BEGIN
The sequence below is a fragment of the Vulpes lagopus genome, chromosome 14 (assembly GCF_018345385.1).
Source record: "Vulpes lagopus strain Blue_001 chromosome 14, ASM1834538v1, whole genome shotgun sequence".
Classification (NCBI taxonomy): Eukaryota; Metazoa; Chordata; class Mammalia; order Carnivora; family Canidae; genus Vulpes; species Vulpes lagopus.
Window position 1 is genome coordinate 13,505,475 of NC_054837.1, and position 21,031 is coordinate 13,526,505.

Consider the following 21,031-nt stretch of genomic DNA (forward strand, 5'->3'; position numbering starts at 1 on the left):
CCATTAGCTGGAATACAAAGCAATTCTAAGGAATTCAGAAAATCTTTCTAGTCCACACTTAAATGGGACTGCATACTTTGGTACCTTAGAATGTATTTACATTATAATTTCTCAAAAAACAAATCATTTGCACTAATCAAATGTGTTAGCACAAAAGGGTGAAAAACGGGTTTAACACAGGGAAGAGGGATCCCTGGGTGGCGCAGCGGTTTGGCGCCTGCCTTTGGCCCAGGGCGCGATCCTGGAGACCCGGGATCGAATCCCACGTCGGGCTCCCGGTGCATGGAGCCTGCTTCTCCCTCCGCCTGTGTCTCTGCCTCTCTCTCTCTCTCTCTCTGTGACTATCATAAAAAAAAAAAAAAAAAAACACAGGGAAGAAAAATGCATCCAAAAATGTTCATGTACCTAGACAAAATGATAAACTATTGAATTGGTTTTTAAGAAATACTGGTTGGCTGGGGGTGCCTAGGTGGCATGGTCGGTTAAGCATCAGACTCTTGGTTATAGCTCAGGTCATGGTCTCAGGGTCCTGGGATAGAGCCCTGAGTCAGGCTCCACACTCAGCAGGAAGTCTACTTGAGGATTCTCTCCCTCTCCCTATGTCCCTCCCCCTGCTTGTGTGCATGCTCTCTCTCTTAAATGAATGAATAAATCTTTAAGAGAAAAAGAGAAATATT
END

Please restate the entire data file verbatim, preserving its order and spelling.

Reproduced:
The sequence below is a fragment of the Vulpes lagopus genome, chromosome 14 (assembly GCF_018345385.1).
Source record: "Vulpes lagopus strain Blue_001 chromosome 14, ASM1834538v1, whole genome shotgun sequence".
Classification (NCBI taxonomy): Eukaryota; Metazoa; Chordata; class Mammalia; order Carnivora; family Canidae; genus Vulpes; species Vulpes lagopus.
Window position 1 is genome coordinate 13,505,475 of NC_054837.1, and position 21,031 is coordinate 13,526,505.

Consider the following 21,031-nt stretch of genomic DNA (forward strand, 5'->3'; position numbering starts at 1 on the left):
CCATTAGCTGGAATACAAAGCAATTCTAAGGAATTCAGAAAATCTTTCTAGTCCACACTTAAATGGGACTGCATACTTTGGTACCTTAGAATGTATTTACATTATAATTTCTCAAAAAACAAATCATTTGCACTAATCAAATGTGTTAGCACAAAAGGGTGAAAAACGGGTTTAACACAGGGAAGAGGGATCCCTGGGTGGCGCAGCGGTTTGGCGCCTGCCTTTGGCCCAGGGCGCGATCCTGGAGACCCGGGATCGAATCCCACGTCGGGCTCCCGGTGCATGGAGCCTGCTTCTCCCTCCGCCTGTGTCTCTGCCTCTCTCTCTCTCTCTCTCTGTGACTATCATAAAAAAAAAAAAAAAAAAACACAGGGAAGAAAAATGCATCCAAAAATGTTCATGTACCTAGACAAAATGATAAACTATTGAATTGGTTTTTAAGAAATACTGGTTGGCTGGGGGTGCCTAGGTGGCATGGTCGGTTAAGCATCAGACTCTTGGTTATAGCTCAGGTCATGGTCTCAGGGTCCTGGGATAGAGCCCTGAGTCAGGCTCCACACTCAGCAGGAAGTCTACTTGAGGATTCTCTCCCTCTCCCTATGTCCCTCCCCCTGCTTGTGTGCATGCTCTCTCTCTTAAATGAATGAATAAATCTTTAAGAGAAAAAGAGAAATATT